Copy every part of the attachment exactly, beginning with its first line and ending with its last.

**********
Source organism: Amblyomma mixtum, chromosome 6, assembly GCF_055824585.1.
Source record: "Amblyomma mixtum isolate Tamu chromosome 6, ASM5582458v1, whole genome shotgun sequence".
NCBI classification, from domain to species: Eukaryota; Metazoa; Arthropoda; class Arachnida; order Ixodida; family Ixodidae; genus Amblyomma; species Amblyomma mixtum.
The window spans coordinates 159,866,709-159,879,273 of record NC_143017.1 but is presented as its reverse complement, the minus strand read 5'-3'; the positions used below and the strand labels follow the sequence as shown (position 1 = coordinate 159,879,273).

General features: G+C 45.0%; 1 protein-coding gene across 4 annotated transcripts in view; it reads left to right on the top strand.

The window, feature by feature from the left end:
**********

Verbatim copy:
Source organism: Amblyomma mixtum, chromosome 6, assembly GCF_055824585.1.
Source record: "Amblyomma mixtum isolate Tamu chromosome 6, ASM5582458v1, whole genome shotgun sequence".
NCBI classification, from domain to species: Eukaryota; Metazoa; Arthropoda; class Arachnida; order Ixodida; family Ixodidae; genus Amblyomma; species Amblyomma mixtum.
The window spans coordinates 159,866,709-159,879,273 of record NC_143017.1 but is presented as its reverse complement, the minus strand read 5'-3'; the positions used below and the strand labels follow the sequence as shown (position 1 = coordinate 159,879,273).

General features: G+C 45.0%; 1 protein-coding gene across 4 annotated transcripts in view; it reads left to right on the top strand.

The window, feature by feature from the left end: